5 Ways to Feel Even Better About your Chocolate Indulgence
Thank you to Alter Eco, featured in our August 2019 BWB, for this terrific article.
If you’re anything like me, you get a little overwhelmed in the chocolate aisle. There are so many choices! All with beautiful packaging designs, bright colors and mouth-watering flavours. How could you possibly choose just one (or even three). Here are a handful of things to look out for when scouring the shelf for your next favourite chocolate indulgence.
Always check the ingredients list. You’re looking for a short list of ingredients, all recognizable. If you can’t pronounce it, stay clear. Although a general rule of thumb is to maintain a diet of mostly whole foods, the nature of chocolate is that it is processed. Of course, cocoa beans can be eaten in their ‘whole’ state, in the form of cocoa nibs, but you don’t get that creamy indulgent satisfaction like a high-quality chocolate bar.
The three main ingredients of most premium chocolates are cocoa (or cacao) beans, cocoa butter and sugar. You may also find vanilla bean, to enhance the flavour of the chocolate base and a few other ingredients for bars that have ‘inclusions’ -- think almonds, fleur de sel and toasted coconut. You don’t need much more than that to create a delicious premium dark chocolate.
You’ve probably heard it countless times, ‘the higher the cocoa percentage the better’. And it’s true, especially if you’re paying attention to sugar in your diet. When 80% of the chocolate bar is cocoa beans, that means there’s only 20% of the remaining ingredients, like sugar and cocoa butter. So, in essence, high cocoa percentage means less sugar.
Similar to green tea or blueberries, cocoa beans are also high in antioxidants known as flavonoids, which help to eradicate free radicals from the body. These ‘superfood’ cacao beans provide a powerful boost to the brain, circulation, heart and skin. The higher the cocoa percentage, the more exposure to these beneficial antioxidants.
Organic and Fairtrade
Consumers are becoming more and more aware of what’s ‘behind’ the products they purchase. They want to be sure their dollars on spent on products and production processes that match their values. The best way to do this is to shop for products with third party verified labels. This guarantees that a neutral auditing organisation is verifying that the claims a brand makes are actually true.
The Organic certification label guarantees the chocolate (or the majority of the ingredients within the chocolate) was grown without the use of harmful chemicals or pesticides. This is important for not only the health of you and your family, but also for the health of the farmer who is growing those cocoa beans.
The Fairtrade certification label guarantees that the ingredients within the chocolate were grown by farmers who were paid a fair living wage for their labor. It also ensures that children were not used in the cultivation or production process.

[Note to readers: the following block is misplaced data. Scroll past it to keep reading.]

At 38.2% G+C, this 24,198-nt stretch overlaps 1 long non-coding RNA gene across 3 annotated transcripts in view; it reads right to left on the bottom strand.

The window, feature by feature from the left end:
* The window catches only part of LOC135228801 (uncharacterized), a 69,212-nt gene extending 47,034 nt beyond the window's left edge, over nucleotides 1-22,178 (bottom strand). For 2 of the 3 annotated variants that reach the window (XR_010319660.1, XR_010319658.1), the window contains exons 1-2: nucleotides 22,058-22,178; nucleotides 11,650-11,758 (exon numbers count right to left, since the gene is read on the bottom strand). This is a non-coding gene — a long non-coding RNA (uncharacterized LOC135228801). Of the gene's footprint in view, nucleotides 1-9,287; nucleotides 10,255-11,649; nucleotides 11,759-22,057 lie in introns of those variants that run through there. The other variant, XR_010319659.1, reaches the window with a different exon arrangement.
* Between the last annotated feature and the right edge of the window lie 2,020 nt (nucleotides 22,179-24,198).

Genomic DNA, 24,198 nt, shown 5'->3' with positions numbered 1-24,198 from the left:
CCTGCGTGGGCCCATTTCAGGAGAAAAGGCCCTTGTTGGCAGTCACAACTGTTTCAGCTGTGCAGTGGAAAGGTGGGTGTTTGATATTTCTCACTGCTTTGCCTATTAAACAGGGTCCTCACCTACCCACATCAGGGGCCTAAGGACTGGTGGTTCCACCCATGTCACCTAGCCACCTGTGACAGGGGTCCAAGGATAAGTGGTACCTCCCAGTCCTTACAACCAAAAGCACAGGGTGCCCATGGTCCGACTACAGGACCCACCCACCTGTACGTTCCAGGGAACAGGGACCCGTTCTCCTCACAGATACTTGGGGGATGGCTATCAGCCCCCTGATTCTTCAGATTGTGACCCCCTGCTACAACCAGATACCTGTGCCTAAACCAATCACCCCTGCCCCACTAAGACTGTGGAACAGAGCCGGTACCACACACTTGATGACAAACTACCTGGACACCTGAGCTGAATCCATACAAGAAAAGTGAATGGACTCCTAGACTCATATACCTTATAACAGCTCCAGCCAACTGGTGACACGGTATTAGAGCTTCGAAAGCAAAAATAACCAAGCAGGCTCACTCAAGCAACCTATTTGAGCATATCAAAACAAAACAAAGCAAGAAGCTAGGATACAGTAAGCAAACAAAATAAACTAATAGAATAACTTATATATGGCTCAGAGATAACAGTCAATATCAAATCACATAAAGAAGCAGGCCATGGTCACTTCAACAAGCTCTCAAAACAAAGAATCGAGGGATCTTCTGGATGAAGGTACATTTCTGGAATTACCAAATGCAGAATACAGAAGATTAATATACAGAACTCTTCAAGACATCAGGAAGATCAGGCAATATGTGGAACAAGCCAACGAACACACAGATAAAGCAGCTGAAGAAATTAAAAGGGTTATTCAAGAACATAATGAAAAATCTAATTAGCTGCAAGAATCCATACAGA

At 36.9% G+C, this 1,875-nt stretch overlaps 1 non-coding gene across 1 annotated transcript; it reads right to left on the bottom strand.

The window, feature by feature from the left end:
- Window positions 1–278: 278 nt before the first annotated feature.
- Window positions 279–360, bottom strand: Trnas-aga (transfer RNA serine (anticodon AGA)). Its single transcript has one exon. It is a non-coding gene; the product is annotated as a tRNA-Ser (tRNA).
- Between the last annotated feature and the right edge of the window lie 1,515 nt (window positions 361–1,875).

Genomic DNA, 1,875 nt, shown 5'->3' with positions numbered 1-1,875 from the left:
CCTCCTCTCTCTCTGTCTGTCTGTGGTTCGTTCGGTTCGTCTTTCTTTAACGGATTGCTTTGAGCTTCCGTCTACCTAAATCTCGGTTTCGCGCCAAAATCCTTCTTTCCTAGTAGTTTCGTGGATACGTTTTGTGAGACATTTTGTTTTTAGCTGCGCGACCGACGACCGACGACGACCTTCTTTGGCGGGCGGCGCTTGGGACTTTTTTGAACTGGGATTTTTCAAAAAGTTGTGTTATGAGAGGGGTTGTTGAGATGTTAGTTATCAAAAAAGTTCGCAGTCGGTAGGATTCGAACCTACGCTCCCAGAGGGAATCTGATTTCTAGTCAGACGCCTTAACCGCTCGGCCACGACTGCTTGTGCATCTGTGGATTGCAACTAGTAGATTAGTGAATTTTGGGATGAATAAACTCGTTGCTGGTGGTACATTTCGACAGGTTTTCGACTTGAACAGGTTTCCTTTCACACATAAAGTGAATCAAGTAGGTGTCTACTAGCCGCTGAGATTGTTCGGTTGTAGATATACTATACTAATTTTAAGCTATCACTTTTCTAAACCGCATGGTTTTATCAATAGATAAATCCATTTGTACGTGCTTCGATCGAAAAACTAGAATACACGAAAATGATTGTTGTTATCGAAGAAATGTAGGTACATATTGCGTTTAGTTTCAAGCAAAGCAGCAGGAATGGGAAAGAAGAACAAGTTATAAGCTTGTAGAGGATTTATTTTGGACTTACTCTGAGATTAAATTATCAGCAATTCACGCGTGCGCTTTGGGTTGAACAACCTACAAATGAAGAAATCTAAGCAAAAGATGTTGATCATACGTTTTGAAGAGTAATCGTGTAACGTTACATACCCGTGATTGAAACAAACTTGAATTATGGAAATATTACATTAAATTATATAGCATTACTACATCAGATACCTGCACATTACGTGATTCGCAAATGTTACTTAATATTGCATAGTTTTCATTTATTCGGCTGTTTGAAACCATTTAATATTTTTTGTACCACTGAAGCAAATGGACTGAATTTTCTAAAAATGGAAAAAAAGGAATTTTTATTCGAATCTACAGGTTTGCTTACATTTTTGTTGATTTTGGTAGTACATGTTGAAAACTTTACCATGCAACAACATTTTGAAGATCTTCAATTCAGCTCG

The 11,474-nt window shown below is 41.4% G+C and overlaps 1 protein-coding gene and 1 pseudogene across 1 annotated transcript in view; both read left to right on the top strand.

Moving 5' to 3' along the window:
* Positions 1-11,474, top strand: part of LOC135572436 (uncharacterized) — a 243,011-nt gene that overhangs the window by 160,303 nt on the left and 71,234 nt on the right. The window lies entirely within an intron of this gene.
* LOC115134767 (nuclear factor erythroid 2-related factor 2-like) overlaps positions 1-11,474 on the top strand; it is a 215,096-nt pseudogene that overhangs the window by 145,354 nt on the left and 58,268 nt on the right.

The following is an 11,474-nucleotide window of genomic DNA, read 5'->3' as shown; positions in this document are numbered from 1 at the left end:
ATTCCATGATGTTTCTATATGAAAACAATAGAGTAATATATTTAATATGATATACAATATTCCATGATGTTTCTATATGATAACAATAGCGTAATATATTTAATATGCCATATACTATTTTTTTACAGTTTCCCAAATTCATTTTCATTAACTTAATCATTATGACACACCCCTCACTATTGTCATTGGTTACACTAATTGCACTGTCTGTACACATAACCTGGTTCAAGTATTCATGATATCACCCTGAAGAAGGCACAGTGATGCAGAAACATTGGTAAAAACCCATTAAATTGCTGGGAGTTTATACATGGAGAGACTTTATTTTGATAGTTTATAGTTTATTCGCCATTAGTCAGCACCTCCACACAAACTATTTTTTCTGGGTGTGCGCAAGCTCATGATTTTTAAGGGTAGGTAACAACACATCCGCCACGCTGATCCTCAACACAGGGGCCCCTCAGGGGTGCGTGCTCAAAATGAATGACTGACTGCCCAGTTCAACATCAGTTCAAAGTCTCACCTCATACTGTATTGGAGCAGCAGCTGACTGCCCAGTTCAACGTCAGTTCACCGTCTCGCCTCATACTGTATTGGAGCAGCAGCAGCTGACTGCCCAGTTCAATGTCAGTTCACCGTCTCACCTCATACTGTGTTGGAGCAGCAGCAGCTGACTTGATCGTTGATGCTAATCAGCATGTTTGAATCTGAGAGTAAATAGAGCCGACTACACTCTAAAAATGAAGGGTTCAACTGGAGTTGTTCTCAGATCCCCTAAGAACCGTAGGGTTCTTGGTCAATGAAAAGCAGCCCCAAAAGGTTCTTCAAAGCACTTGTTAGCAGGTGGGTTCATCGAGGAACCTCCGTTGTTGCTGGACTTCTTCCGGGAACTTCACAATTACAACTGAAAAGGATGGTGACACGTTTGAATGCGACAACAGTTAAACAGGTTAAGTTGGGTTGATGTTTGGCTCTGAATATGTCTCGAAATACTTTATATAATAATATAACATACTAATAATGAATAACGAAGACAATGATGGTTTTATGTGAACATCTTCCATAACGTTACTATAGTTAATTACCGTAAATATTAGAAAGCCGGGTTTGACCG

But be mindful and check the ingredients list! Look for chocolates that use Fairtrade certified cocoa beans, cocoa butter, cane sugar and vanilla. It’s very common for chocolate companies to boast about being ethical and Fairtrade, but only source ONE fair trade ingredient.
Sustainable business practices
Energy and resources are needed to produce any product, and chocolate is no exception. But it is possible to look for chocolate brands that are conscientious of their impact on the environment. Look behind the brand name and beautiful packaging to understand how the company is taking responsibility for their production process. Do they monitor their carbon footprint, participate in reforestation or conservation programs, promote biodiversity in their fields or preserve traditional small-scale cultivation practices? Businesses should be sustainable and regenerative instead of solely focusing on their bottom line.
B Corporation is a great organisation and label to look for when shopping for sustainable businesses. B Corporations are triple bottom line companies like Patagonia, Etsy, Allbirds and Alter Eco that have passed the most rigorous standards for businesses that prioritize social, environmental, and community wellbeing.
Sometimes it’s what you DON’T see in the ingredients that counts the most.
Soy lecithin. Found in many chocolates, soy lecithin is basically the ‘fat’ from soybeans, a by-product from production of soy oil. It’s an inexpensive ingredient that creates an ideal consistency in chocolate. But since this can also be achieved with a little extra cocoa butter, we find soy to be an unnecessary ingredient for premium chocolate. Also, it’s important to note that soy is a common allergen and much of the soy produced world-wide is genetically modified.
Palm oil. Don’t get us started! Palm oil is not inherently unhealthy, aside from being high in saturated fat. But it’s the process in which it’s cultivated that is the most destructive. Thousands of acres of rainforest in South East Asia are cut down every day to grow oil palm trees, destroying habitats of endangered wildlife (like orangutans) and subjecting adults and children to unethical working conditions. But trying to avoid palm oil isn’t so easy. It can hind behind over 200 different names, like ‘vegetable oil’ ‘palmitate’ or ‘sodium lauryl sulphate’. In chocolate, palm oil is often used to create a smooth ganache-like fillings to truffles and nuggets. Be sure to look for companies that don’t include sneaky ingredients that could be palm oil.
GMOs. The process of genetic modification, which takes place in a laboratory, typically merges DNA from different species, creating combinations of plant, animal, bacteria and viral genes that cannot occur in nature or in traditional crossbreeding. Does that sound like something you’d want to eat? Not really. The best way to avoid GMOs? Look for the Non-GMO verified logo, or just buy Organic.